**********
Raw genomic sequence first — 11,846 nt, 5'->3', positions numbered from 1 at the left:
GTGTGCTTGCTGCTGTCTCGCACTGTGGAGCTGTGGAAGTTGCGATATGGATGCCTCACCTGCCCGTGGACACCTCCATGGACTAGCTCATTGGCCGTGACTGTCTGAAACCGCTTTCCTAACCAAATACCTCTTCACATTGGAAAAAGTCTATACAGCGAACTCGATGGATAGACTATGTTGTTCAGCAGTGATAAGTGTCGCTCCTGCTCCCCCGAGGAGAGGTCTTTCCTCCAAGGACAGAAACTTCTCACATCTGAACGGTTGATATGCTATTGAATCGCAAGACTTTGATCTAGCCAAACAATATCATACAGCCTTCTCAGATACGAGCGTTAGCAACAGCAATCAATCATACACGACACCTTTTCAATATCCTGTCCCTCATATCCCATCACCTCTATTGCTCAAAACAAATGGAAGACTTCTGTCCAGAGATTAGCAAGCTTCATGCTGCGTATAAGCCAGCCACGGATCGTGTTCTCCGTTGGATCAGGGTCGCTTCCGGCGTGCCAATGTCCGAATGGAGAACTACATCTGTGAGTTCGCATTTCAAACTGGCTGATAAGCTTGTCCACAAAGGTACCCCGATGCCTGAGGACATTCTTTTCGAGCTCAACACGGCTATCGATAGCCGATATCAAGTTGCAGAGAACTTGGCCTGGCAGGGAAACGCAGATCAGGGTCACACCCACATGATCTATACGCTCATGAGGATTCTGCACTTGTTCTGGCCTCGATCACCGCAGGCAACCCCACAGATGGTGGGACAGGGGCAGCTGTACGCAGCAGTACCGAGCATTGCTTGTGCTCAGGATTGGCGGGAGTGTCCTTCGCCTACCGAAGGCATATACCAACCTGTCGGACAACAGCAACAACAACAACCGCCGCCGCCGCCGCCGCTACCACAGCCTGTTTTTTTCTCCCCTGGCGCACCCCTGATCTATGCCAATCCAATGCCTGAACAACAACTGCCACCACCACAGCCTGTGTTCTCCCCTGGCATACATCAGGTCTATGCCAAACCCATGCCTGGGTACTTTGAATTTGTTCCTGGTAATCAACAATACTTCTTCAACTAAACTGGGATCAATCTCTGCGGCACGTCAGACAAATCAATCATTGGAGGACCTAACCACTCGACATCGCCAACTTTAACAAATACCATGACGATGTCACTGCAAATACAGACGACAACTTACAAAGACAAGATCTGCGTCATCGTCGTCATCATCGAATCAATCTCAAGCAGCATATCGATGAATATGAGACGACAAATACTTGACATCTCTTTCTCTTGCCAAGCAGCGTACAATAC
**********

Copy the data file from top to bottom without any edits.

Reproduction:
Raw genomic sequence first — 11,846 nt, 5'->3', positions numbered from 1 at the left:
GTGTGCTTGCTGCTGTCTCGCACTGTGGAGCTGTGGAAGTTGCGATATGGATGCCTCACCTGCCCGTGGACACCTCCATGGACTAGCTCATTGGCCGTGACTGTCTGAAACCGCTTTCCTAACCAAATACCTCTTCACATTGGAAAAAGTCTATACAGCGAACTCGATGGATAGACTATGTTGTTCAGCAGTGATAAGTGTCGCTCCTGCTCCCCCGAGGAGAGGTCTTTCCTCCAAGGACAGAAACTTCTCACATCTGAACGGTTGATATGCTATTGAATCGCAAGACTTTGATCTAGCCAAACAATATCATACAGCCTTCTCAGATACGAGCGTTAGCAACAGCAATCAATCATACACGACACCTTTTCAATATCCTGTCCCTCATATCCCATCACCTCTATTGCTCAAAACAAATGGAAGACTTCTGTCCAGAGATTAGCAAGCTTCATGCTGCGTATAAGCCAGCCACGGATCGTGTTCTCCGTTGGATCAGGGTCGCTTCCGGCGTGCCAATGTCCGAATGGAGAACTACATCTGTGAGTTCGCATTTCAAACTGGCTGATAAGCTTGTCCACAAAGGTACCCCGATGCCTGAGGACATTCTTTTCGAGCTCAACACGGCTATCGATAGCCGATATCAAGTTGCAGAGAACTTGGCCTGGCAGGGAAACGCAGATCAGGGTCACACCCACATGATCTATACGCTCATGAGGATTCTGCACTTGTTCTGGCCTCGATCACCGCAGGCAACCCCACAGATGGTGGGACAGGGGCAGCTGTACGCAGCAGTACCGAGCATTGCTTGTGCTCAGGATTGGCGGGAGTGTCCTTCGCCTACCGAAGGCATATACCAACCTGTCGGACAACAGCAACAACAACAACCGCCGCCGCCGCCGCCGCTACCACAGCCTGTTTTTTTCTCCCCTGGCGCACCCCTGATCTATGCCAATCCAATGCCTGAACAACAACTGCCACCACCACAGCCTGTGTTCTCCCCTGGCATACATCAGGTCTATGCCAAACCCATGCCTGGGTACTTTGAATTTGTTCCTGGTAATCAACAATACTTCTTCAACTAAACTGGGATCAATCTCTGCGGCACGTCAGACAAATCAATCATTGGAGGACCTAACCACTCGACATCGCCAACTTTAACAAATACCATGACGATGTCACTGCAAATACAGACGACAACTTACAAAGACAAGATCTGCGTCATCGTCGTCATCATCGAATCAATCTCAAGCAGCATATCGATGAATATGAGACGACAAATACTTGACATCTCTTTCTCTTGCCAAGCAGCGTACAATAC